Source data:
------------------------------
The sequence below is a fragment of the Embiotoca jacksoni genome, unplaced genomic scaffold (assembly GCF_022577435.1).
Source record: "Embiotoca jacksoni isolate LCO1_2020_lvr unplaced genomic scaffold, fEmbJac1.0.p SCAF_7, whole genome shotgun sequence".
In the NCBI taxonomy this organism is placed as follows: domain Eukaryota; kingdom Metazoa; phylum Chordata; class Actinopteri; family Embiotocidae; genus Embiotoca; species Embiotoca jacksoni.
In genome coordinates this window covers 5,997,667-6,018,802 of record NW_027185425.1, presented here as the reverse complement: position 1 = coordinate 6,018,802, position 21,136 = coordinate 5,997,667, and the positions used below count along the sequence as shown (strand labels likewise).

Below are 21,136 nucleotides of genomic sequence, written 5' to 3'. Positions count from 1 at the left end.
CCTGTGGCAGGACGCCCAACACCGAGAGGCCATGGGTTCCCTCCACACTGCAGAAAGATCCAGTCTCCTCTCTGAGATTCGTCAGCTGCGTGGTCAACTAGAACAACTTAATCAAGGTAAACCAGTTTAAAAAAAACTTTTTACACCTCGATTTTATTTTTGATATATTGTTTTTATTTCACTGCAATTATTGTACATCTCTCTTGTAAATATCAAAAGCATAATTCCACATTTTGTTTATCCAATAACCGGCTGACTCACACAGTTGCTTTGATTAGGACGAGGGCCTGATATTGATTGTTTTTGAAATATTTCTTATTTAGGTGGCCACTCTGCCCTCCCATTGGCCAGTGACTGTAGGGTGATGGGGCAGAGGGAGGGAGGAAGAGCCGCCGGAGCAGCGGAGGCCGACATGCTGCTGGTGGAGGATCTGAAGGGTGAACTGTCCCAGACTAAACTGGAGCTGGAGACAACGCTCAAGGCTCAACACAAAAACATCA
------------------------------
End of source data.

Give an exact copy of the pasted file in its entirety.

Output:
The sequence below is a fragment of the Embiotoca jacksoni genome, unplaced genomic scaffold (assembly GCF_022577435.1).
Source record: "Embiotoca jacksoni isolate LCO1_2020_lvr unplaced genomic scaffold, fEmbJac1.0.p SCAF_7, whole genome shotgun sequence".
In the NCBI taxonomy this organism is placed as follows: domain Eukaryota; kingdom Metazoa; phylum Chordata; class Actinopteri; family Embiotocidae; genus Embiotoca; species Embiotoca jacksoni.
In genome coordinates this window covers 5,997,667-6,018,802 of record NW_027185425.1, presented here as the reverse complement: position 1 = coordinate 6,018,802, position 21,136 = coordinate 5,997,667, and the positions used below count along the sequence as shown (strand labels likewise).

Below are 21,136 nucleotides of genomic sequence, written 5' to 3'. Positions count from 1 at the left end.
CCTGTGGCAGGACGCCCAACACCGAGAGGCCATGGGTTCCCTCCACACTGCAGAAAGATCCAGTCTCCTCTCTGAGATTCGTCAGCTGCGTGGTCAACTAGAACAACTTAATCAAGGTAAACCAGTTTAAAAAAAACTTTTTACACCTCGATTTTATTTTTGATATATTGTTTTTATTTCACTGCAATTATTGTACATCTCTCTTGTAAATATCAAAAGCATAATTCCACATTTTGTTTATCCAATAACCGGCTGACTCACACAGTTGCTTTGATTAGGACGAGGGCCTGATATTGATTGTTTTTGAAATATTTCTTATTTAGGTGGCCACTCTGCCCTCCCATTGGCCAGTGACTGTAGGGTGATGGGGCAGAGGGAGGGAGGAAGAGCCGCCGGAGCAGCGGAGGCCGACATGCTGCTGGTGGAGGATCTGAAGGGTGAACTGTCCCAGACTAAACTGGAGCTGGAGACAACGCTCAAGGCTCAACACAAAAACATCA